Gender and Salvation: Jaina Debates on the Spiritual Liberation of Women
Is a total renunciation of clothing a prerequisite to attaining spiritual liberation? In Gender and Salvation, Padmanabh S. Jaini brings to light previously untranslated texts centering on a centuries-old debate between the two principal Jaina sects, the Digambaras and the Svetambaras. At the core of the debate is the question of whether gender-based differences of biology and life experience shape or limit an individual’s ability to accomplish the ultimate religious goal.
For the Digambaras, the example of total nudity set by Mahavira (599–527 B.C.), the central spiritual figure of Jainism, mandates an identical practice for all who aspire to the highest levels of religious attainment. For the Svetambaras, the renunciation occurs purely on an internal level and is neither affected nor confirmed by the absence of clothes. Both sects agree, however, that nudity is not permitted for women under any circumstances. The Digambaras, therefore, believe that women cannot attain salvation, while the Svetambaras believe they can. Through their analysis of this dilemma, the Jaina thinkers whose texts are translated here demonstrate a level of insight into the material and spiritual constraints on women that transcends the particular question of salvation and relates directly to current debates on the effects of gender in our own society.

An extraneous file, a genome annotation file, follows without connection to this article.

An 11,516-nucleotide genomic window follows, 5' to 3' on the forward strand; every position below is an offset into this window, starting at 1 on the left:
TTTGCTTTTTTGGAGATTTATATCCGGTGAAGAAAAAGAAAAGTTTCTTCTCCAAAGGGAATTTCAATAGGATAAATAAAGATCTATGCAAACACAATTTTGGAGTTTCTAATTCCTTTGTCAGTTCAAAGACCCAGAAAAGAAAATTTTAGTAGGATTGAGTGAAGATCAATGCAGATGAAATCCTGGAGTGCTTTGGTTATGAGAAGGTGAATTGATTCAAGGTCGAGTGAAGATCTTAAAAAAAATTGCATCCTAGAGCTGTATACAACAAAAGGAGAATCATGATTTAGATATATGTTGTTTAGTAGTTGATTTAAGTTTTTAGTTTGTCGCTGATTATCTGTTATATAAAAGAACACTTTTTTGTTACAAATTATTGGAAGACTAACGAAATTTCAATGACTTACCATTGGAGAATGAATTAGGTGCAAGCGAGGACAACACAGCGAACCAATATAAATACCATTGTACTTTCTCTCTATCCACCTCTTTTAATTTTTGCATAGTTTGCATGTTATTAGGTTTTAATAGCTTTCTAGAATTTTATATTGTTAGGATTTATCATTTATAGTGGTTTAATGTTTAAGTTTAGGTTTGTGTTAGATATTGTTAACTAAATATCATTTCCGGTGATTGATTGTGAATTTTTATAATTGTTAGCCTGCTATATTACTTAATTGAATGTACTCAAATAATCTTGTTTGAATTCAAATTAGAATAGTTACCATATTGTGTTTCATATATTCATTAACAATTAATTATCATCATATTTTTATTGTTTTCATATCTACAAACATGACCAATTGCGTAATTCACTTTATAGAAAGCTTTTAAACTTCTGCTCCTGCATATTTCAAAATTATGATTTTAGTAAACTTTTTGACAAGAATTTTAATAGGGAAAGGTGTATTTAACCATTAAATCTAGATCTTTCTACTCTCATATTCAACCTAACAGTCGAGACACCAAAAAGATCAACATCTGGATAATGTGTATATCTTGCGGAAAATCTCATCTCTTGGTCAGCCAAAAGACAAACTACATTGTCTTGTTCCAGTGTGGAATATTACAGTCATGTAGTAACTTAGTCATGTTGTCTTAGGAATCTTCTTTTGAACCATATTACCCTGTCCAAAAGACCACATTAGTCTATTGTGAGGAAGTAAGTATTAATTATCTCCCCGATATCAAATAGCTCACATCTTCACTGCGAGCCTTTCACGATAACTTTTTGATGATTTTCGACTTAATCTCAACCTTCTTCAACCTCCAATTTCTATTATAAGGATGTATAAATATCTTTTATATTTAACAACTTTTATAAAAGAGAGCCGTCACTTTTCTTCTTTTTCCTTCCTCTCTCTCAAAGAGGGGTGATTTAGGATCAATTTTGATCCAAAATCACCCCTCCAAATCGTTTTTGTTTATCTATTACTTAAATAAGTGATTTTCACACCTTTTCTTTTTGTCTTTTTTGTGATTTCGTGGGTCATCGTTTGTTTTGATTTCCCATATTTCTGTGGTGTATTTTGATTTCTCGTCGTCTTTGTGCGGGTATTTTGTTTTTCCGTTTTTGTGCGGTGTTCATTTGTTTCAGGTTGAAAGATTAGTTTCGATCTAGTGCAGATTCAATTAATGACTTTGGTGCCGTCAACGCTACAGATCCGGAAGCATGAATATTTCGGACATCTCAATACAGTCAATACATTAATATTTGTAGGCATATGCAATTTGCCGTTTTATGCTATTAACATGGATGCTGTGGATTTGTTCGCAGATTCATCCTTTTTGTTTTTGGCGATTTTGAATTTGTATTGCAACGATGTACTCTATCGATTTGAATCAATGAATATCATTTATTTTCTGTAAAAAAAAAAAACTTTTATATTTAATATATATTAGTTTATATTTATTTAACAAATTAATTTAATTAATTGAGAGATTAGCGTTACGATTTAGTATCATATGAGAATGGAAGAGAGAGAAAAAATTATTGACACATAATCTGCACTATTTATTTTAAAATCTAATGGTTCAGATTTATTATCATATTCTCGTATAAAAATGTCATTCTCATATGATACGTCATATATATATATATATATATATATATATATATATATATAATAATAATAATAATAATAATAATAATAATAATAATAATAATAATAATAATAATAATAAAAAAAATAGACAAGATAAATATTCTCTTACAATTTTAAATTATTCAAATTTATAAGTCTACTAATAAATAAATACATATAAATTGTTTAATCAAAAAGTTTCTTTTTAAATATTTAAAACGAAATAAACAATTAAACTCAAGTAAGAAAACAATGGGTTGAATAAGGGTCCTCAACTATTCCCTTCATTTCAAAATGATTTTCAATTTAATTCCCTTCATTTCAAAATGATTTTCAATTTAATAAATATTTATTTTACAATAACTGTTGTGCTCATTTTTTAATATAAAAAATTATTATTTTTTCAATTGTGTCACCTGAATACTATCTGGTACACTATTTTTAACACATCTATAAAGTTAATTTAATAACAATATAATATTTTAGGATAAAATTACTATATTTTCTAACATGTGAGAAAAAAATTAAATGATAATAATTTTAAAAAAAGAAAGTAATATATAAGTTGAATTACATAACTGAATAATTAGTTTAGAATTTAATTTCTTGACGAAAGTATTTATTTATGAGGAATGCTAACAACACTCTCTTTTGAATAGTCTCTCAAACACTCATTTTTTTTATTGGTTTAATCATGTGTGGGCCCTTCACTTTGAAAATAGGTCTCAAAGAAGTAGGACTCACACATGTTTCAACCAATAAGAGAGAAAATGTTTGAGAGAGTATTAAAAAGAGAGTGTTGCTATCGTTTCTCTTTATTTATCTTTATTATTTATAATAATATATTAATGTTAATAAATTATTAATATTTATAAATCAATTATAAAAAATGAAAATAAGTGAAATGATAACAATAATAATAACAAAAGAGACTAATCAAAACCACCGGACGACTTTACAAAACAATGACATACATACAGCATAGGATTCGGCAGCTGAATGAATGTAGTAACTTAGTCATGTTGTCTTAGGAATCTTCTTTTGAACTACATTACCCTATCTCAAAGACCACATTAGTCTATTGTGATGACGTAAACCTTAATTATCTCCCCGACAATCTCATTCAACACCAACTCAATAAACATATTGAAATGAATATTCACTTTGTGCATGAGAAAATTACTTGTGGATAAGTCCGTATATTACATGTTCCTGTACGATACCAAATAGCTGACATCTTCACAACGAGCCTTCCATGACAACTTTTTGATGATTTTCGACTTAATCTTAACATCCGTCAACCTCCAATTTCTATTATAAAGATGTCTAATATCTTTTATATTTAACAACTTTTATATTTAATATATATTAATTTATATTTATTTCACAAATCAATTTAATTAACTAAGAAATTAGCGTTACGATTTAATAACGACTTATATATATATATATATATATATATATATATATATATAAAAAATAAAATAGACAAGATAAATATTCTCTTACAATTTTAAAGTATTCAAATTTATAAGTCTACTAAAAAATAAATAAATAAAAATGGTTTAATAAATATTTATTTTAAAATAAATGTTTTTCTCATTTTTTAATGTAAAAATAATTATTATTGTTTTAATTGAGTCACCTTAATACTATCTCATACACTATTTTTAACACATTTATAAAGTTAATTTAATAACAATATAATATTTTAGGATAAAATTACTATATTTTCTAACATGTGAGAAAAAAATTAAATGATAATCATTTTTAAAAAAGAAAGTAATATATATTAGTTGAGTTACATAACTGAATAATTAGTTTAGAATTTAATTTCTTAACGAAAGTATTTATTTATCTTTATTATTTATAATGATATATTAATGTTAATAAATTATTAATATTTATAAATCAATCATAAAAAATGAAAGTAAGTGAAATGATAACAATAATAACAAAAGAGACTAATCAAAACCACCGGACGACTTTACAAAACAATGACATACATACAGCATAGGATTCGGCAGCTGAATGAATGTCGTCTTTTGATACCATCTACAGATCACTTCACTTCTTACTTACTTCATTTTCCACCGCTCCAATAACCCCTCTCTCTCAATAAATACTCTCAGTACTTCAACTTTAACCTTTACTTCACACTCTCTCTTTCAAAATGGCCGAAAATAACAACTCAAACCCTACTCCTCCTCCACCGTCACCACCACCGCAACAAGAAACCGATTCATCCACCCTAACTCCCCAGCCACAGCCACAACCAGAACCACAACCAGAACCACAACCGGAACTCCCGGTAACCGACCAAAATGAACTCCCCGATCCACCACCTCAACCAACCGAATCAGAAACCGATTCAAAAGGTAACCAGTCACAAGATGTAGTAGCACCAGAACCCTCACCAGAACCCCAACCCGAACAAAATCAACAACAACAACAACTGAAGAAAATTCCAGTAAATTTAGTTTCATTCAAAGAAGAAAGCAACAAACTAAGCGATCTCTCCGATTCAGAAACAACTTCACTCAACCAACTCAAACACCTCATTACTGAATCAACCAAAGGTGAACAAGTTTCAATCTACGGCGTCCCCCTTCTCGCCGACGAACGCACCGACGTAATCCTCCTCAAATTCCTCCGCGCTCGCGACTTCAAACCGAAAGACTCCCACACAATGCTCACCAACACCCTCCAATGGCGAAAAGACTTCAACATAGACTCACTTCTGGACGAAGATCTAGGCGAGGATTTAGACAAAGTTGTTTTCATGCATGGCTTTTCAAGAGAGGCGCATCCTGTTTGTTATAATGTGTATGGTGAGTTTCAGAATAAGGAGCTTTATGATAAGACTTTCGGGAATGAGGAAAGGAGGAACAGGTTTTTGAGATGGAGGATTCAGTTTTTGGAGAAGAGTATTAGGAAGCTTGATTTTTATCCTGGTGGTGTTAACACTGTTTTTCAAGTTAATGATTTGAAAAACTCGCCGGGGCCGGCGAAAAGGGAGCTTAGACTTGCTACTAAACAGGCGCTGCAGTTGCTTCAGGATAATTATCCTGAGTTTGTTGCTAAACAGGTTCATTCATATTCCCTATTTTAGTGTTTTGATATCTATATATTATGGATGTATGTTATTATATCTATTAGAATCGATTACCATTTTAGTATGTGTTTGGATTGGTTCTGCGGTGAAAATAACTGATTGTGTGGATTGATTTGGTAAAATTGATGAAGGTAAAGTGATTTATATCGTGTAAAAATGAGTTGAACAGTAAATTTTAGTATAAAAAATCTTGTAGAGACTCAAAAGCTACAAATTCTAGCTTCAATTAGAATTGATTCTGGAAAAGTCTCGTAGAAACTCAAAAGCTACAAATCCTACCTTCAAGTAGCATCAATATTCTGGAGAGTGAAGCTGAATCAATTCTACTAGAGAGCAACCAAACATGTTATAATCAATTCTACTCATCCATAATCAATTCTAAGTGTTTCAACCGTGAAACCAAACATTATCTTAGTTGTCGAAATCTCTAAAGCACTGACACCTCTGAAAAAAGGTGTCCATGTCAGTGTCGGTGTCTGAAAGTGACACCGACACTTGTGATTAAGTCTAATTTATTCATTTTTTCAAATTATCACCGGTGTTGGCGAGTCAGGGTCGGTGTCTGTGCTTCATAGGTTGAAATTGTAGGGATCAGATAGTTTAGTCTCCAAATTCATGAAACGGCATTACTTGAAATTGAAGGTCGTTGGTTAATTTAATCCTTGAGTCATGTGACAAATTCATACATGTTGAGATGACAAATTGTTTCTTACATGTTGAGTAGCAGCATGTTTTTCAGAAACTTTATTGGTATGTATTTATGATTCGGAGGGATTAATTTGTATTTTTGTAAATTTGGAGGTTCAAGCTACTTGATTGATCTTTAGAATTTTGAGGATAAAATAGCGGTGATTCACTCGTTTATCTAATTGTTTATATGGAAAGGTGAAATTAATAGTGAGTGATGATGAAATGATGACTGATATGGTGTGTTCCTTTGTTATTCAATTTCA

This title is part of UC Press's Voices Revived program, which commemorates University of California Press’s mission to seek out and cultivate the brightest minds and give them voice, reach, and impact. Drawing on a backlist dating to 1893, Voices Revived makes high-quality, peer-reviewed scholarship accessible once again using print-on-demand technology. This title was originally published in 1991.
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ability absence accept according admit allowed animals appears applied argument Arhat assume attachment attain moksa become believe biological birth body born called cause Chapter claim clothes condition conduct considered debate desire Digambara discussion doctrine example exist extreme female gender greeted gunasthāna hell hence hermaphrodite household human India inferior initiation Intro invariably Jaina Jina karma known Kundakunda lack leading libido maintain male meaning mendicant merely mind monks Moreover namely nature nirvâna noted nudity nuns Opponent passage passions path perfection person physical position possessions possible powers practice present proved quoted reason rebirth reborn reference reject remain renounce renunciation restraint right view rule scriptures sects sense seventh hell sexual sexual feeling similar social soul spiritual stage status Surely Svetâmbara term texts Three Jewels Tirthankara tradition verse vows wear clothes woman women wrong Yāpaniya